When Jaime Hernandez started out with Love & Rockets, with his brothers Gilbert and Mario in 1982, his drawing was very detailed and the stories fantastical. “Mechanics,” his first installment, featured riot-torn villages, giant sea creatures (“Wow!” says one character. “That’s the stuff comics are made of!”), and a quest to repair a top-secret rocketship that’s crashed in the jungle. The book was titled Love & Rockets, after all.
But over time, Hernandez’s illustration became less detailed, focusing only the more important elements, using deep blacks and lots of white space. And the stories, as we can see in the giant collection Locas: The Maggie and Hopey Stories (from L&R issues 1982 through 1988), while still occasionally dallying with would-be super heroes and fading female pro wrestlers, evolved into tales of gang wars, broken hearts and desperation. Mexican-American Maggie Chascarrillo and Hopey Glass get on with their lives, together and separately, in southern California. More love, less rockets.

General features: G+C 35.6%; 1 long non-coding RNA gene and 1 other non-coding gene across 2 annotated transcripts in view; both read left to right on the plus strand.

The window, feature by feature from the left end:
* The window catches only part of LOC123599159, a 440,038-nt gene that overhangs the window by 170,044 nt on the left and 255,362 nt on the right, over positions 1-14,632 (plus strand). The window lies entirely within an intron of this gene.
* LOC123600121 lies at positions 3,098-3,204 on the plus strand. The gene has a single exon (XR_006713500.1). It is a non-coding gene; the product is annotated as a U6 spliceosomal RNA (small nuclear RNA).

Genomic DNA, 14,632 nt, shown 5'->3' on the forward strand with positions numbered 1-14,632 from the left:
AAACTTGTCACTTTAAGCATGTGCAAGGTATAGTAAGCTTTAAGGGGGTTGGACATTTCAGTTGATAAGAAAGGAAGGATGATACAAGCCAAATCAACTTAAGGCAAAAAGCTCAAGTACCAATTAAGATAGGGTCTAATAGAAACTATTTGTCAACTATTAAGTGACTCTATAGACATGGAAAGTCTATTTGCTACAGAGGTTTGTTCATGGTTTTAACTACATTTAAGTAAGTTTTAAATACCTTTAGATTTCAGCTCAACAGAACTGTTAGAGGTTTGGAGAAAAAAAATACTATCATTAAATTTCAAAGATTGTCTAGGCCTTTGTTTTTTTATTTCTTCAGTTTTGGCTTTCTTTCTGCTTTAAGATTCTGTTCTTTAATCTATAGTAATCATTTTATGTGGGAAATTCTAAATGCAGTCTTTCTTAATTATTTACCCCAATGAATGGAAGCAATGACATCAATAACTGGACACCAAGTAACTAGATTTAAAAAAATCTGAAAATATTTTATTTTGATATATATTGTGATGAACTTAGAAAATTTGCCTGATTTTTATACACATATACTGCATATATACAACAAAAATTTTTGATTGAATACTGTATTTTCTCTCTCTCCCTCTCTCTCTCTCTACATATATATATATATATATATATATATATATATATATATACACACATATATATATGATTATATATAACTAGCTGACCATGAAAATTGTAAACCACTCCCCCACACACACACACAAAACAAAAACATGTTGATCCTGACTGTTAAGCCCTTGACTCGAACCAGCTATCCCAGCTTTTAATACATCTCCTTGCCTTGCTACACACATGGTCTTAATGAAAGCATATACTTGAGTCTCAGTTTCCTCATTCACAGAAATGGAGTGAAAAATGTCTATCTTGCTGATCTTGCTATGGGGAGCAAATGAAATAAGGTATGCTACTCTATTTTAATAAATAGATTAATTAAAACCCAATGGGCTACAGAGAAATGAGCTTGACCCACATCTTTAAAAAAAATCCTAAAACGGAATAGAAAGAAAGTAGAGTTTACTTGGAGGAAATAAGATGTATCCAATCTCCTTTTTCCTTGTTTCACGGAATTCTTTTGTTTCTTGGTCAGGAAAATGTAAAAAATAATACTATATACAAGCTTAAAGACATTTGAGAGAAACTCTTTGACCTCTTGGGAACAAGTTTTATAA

By the time we get to “Vida Loca: The Death of Speedy Ortiz,” about three-quarters into this book, life for our protagonists is not as much a fun-filled adventure as they are painted with real-life sadness and tragedy.
Ne’er-do-well Speedy, on whom Maggie has a longtime crush, desperately tries to talk to her about how things have gone terribly wrong for him:
“I’ve just about ****** over everybody that ever meant anything to me, you’re all I’ve got left …. And if I ever lost you, I don’t know what I’d do. I need you, Maggie, I need you bad. I never really wanted Esther or Blanca or …. You’re the one I’ve want for a long ol’ time. You knew that. You did. Please, Maggie, keep me going. Only you can do it for me. I love you.”
Whereupon long-suffering Maggie justifiably loses her temper. “Don’t you dare put this on me!” she shouts. “… I can’t do it any more. It hurts too much.”
What follows is still, for me, the most touching sequence of final panels in graphic novels. You really need to read it.